I want to return to something that I alluded to earlier. It is important to embrace contemporary resources rather than approach them with hostility or misplaced nostalgia. Students are fluent in the use of smartphones, tablets, streaming, laptops, and gaming platforms. In other words, they are “digital natives.” Some of you reading this may consider yourselves digital immigrants. Such technology platforms were not “a part of your upbringing and had to be introduced to you. Heck, my mother still will not use a smartphone (smile).
Science is not intimidating when you meet learners where they are, make it accessible and have fun. A few years ago, we piloted a small project at the University of Georgia to exploit the popularity of the Multi-User Virtual Environment game called Minecraft. We developed lessons centered around science standards associated with weather, water cycle, geology, and more. Some of my colleagues have recently employed the wildly popular Fortnite game to introduce students to concepts of climate science.
Dr. Amanda Glaze is an assistant professor of middle grades and secondary education at Georgia Southern University. She is also one of the best science communicators and public engagement scholars in the world, and I am not exaggerating (Google her). She argues that “science in the 21st century is so much more than rote facts and standardized tests.” She also believes that educators must be willing to convert science classrooms into robust think tanks. She told me by message:
We are preparing students to think critically, be able to solve problems and be ready for careers or future issues of which we may not even be aware at this time. In a time when rote answers are a click away, we must be willing and able to turn the science classroom into a robust think tank where students have early experiences, beginning in elementary school with observation, communication, exploration, and problem-solving (to include engineering practices, mathematical skills, and trade skills). The traditional classroom of the past is obsolete and it is up to teachers of the present to protect our future by ensuring that students are not only scientifically literate but have the skills and desires to pursue these avenues after their time in K-12 education.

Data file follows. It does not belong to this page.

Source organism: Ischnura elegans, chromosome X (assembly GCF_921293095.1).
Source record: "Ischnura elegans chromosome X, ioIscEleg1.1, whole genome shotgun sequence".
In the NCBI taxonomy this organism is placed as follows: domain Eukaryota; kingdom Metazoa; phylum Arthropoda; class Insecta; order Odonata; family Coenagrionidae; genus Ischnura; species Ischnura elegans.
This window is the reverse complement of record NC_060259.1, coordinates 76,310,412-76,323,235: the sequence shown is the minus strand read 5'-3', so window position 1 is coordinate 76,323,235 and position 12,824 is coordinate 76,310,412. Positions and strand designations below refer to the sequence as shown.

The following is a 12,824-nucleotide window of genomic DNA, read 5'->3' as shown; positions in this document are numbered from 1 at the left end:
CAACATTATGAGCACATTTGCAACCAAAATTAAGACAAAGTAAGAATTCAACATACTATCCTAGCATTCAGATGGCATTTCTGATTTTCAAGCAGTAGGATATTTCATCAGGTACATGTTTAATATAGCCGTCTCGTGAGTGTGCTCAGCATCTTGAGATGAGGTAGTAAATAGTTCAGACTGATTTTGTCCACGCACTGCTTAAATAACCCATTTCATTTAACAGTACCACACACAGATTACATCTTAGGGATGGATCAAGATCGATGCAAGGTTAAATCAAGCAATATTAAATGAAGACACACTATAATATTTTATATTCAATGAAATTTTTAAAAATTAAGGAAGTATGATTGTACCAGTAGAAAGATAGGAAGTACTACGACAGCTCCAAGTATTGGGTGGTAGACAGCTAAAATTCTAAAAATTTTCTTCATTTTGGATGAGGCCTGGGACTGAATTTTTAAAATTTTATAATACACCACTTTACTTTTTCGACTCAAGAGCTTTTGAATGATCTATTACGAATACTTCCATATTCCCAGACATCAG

Generalization is poor practice so my intent in this essay was not to suggest that amazing best practices and science learning are not out there. They are. However, I have been around the “science block” enough to know that, on average, science is still something that many kids are averse to, especially as they get older. This lack of interest and exposure is particularly acute among women and children of color.
I want to close with a couple of points that I always convey to parents as a professor and scientist:
The inspiration for what I write in Forbes comes in many forms. This article was inspired as I sat in a meeting of the Gwinnett County School System’s Science Fair Advisory committee this week. My mind drifted to my own science fair and exploration years as a kid. I used to catch insects and keep them in jars just to see what would happen to them. I used to mix every liquid cleaning product or drinking material in the house just to see what it would make and whether it would destroy things. I cherished going down to the nearby creek at North Canton Elementary School to forage for minnows or crawfish. As an only child, I remember spending countless hours reading World Book Encyclopedia just because the volumes were in the house. I also remember asking my mother to take me to the public library to get books about weather, Dr. George Washing Carver, or airplanes. I didn’t know the fancy terminology then, but I am pretty sure it was inquiry-based learning and research. As the father of two bright kids in high school and middle school respectively, I keep a close eye on their science learning. They both have very strong aptitude and do well in science, but I often wonder if their generation as a whole is “missing something” in this “Google it-What does Wikipedia say-Gaming” era.